I keep going through my steps again, and again, trying to figure out if somehow I had picked it up myself and put it somewhere. I have spent the last hour and a half looking all around the room hoping that it would turn up somewhere. The more I look, the more the unsettling possibility creeps in that a student stole it. I place a lot of trust in all the students and have a hard time imagining anyone stealing something from me. Sure, there have been a few highlighters and scissors that aren’t turning up, but I recognize that sometimes things get misplaced, maybe accidentally mixed into a book or a backpack. I really can’t figure out how this flash drive could have disappeared accidentally. This comes after the school’s video camera was stolen prior to winter vacation and after the library’s new computers were stolen after vacation. It saddens me that any person, young or old, would steal from a school. I’m wishing and hoping that tomorrow morning the drive will reappear, or someone will come forward and reveal that it accidentally got shuffled in with some papers or a folder. I have great faith in people to do the right thing, and I expect nothing less from the students in my class.

To parents: please check through your child’s belongings tonight and see if you find a small black USB Flash Drive. The drive is of little use for students, but is full of a couple years worth of papers, articles, and educational resources that Miss Klein has stored on it.

I am willing to forgive and move on, I hope that whoever may have made a mistake is willing to come forward, or simply give the flash drive back anonymously.


  1. Language Arts: Lit Circle groups – Reading for the day and job sheet. Vocabulary – Crossword puzzle.
  2. Mathematics: Simplifying Fractions worksheet (Optional Challenge problem on back.
  3. Other: Read for 20 minutes and write in reading log.

January 13, 2009

Tuesday, January 13

Filed under: Uncategorized — mrweis @ 6:45 pm

Today we reviewed the four roots for the vocabulary this week, found their definitions and associated them with some of the words.  In reading students worked in their small reading groups.  Please make sure that your child is doing their reading each night to be prepared for their group discussion.  Yesterday several students did not complete their reading and were not able to fully participate in their group discussions.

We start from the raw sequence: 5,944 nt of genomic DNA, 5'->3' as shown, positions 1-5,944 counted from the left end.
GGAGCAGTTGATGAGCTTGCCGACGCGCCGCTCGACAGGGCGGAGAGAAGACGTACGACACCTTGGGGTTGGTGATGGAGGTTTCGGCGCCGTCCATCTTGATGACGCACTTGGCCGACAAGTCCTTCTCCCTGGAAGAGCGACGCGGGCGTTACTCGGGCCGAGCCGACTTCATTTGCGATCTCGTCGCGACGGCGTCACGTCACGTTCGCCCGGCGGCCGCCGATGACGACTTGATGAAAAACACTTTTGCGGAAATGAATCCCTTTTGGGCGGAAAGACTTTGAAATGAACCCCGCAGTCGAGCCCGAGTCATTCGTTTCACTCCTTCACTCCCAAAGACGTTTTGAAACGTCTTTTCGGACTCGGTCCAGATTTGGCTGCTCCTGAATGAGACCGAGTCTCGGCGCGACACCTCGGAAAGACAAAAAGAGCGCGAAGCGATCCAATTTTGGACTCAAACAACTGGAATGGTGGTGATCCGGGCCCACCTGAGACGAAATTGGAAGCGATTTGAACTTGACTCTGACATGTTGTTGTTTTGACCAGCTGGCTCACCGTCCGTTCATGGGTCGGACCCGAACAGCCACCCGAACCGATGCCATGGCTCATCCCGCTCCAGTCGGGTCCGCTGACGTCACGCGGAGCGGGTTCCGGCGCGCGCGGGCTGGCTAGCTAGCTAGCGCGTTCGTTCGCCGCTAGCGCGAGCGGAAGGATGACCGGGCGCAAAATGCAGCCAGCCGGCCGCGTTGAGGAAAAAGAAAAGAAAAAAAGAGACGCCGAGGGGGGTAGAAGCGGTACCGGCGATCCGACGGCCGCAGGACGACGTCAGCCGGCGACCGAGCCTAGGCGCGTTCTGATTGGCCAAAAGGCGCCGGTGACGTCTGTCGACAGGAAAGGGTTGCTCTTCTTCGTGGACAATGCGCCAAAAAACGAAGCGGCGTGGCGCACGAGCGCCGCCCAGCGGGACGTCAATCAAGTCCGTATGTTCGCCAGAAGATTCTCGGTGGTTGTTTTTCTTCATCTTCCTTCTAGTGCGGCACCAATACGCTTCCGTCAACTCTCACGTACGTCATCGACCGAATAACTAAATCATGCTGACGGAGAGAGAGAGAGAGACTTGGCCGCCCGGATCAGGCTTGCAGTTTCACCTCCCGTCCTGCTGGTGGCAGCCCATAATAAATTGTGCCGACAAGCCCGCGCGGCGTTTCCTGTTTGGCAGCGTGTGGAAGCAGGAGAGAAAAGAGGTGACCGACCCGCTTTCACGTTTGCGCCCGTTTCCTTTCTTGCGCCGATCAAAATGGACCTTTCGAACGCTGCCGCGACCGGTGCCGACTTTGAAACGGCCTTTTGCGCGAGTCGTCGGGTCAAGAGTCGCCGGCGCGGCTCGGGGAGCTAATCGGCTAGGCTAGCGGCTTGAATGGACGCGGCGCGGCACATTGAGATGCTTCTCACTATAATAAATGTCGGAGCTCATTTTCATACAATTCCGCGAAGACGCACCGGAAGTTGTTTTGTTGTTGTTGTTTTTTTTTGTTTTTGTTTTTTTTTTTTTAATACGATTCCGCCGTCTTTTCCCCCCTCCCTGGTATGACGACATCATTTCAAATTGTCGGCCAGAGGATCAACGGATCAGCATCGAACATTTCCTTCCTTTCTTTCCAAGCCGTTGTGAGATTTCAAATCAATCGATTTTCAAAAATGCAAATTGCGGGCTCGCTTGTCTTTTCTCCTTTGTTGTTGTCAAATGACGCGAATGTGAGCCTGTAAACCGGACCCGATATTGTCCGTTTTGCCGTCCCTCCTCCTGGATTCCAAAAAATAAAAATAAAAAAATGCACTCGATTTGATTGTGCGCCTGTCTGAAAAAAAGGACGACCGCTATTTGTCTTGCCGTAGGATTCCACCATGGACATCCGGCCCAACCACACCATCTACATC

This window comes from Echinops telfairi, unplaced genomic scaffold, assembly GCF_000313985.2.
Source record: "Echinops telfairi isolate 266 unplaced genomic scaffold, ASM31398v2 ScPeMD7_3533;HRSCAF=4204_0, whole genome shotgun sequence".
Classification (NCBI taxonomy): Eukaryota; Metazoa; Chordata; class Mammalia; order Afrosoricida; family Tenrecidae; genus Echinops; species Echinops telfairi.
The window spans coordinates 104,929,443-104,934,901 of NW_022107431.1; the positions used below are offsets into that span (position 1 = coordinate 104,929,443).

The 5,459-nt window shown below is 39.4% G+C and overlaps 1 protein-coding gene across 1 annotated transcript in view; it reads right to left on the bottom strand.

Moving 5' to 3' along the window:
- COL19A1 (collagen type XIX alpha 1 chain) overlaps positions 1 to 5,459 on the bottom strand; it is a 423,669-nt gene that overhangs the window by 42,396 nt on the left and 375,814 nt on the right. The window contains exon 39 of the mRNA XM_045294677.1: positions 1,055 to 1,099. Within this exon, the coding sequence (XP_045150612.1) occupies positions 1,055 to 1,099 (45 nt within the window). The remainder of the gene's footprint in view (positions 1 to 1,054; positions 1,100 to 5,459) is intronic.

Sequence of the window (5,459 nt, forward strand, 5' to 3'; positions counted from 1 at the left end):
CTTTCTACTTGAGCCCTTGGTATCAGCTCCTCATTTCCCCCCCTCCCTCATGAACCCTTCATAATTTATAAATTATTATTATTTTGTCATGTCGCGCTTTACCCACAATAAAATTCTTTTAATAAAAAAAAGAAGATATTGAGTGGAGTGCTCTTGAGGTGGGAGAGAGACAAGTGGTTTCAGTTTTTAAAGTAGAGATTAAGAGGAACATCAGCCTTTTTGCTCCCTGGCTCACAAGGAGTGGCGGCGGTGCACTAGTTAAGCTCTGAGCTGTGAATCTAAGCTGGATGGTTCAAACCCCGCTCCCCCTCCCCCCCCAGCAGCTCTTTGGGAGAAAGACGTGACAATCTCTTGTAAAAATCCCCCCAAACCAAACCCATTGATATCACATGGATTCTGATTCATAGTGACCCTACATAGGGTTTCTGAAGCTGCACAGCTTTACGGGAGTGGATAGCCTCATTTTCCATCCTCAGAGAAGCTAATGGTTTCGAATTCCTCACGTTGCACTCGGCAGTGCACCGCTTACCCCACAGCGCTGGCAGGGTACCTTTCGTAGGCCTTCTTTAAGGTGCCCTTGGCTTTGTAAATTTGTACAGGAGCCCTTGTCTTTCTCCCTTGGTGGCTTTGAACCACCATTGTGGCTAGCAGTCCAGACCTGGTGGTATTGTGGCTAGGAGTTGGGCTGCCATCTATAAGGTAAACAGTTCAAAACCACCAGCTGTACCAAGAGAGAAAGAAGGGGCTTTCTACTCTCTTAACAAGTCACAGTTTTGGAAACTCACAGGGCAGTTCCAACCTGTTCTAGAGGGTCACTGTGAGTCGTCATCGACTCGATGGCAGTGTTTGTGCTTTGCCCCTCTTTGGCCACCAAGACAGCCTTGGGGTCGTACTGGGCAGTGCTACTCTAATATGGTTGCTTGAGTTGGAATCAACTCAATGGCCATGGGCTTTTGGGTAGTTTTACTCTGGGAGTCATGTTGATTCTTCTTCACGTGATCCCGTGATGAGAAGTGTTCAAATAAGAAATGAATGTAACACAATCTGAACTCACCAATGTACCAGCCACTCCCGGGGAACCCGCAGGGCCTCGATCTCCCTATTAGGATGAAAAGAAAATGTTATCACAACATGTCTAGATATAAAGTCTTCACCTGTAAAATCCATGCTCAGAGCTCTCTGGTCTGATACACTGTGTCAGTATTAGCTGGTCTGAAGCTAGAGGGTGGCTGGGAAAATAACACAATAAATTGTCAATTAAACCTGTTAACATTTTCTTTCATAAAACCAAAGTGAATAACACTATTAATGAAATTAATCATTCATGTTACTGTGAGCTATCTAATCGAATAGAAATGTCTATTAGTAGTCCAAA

In math we discussed different types of fractions and worked on strategies for finding equivalent fractions.  We also did some review on addition with fractions.  Follow the link to a site with a virtual manipulative that visually shows equivalent fractions in squares and circles with their corresponding values on a number line.


  1. Language Arts: Lit Circle Groups – Read the assigned section for today and fill out job sheet.
  2. Mathematics: 2 sided worksheet – Fraction Stick Chart and Equivalent Fractions pages.
  3. Reading: Read for 20 minutes and fill out pink reading log.

Mr. Weis

January 12, 2009

Welcome to the week

Filed under: Announcements,Homework — mrweis @ 4:47 pm

Today in class we started out with our new vocabulary of the week.  This week’s words highlight the use of the Greek roots phono, tele, graph, and photo. As the students wrote out their words today, they discovered that some of the words had 2 different roots in them (telegraph, phonograph, telephone, etc.)  We got into a brief conversation about the difference between the terms prefix and root as the students identified the placement and use of some of the roots.

In Reading we did a Current Events activity (I think this is going to be a regular thing to do on Monday since reading groups do not read over the weekends.)  We read an article from today’s Chronicle about the weekend meetings held by BART regarding the New Year’s shooting.  We had a serious and positive discussion last week about the shooting itself, the aftermath, the protests, and student feelings about the whole matter.  It seemed helpful for students to have an outlet to express some of their feelings on the matter and ask questions about some important issues.  I was proud of how mature they all were in our discussion and of the sensitivity and respect they showed each other.  The article today helped give an update of what is going on, and we also used our reading to focus on the Literary Luminary reading comprehension job task.  As we read, students pulled out lines in the article that seemed important and inspired some kind of emotional response, whether it be confusion, anger, fear, joy, frustration, or something else.  Tonight, the students in Lit. Circle groups will fill out a Literary Luminary page on their reading.

In Math we continued our work on fractions and spent some time identifying equivalent fractions and fraction measurements and magnitudes on a ruler.  On another note, over the weekend I located a set of online activities like the one I was looking for last week.  On the web page, students are given different shapes that represent different whole values of 1.  They are then given a secondary shape and are directed to find the value of the area of that shape in relation to the given whole.  Follow this link to the main webpage, and follow the links at the top of the page to activities that get progressively more difficult.  Also, follow this link to open up a java applet with virtual pattern block manipulatives.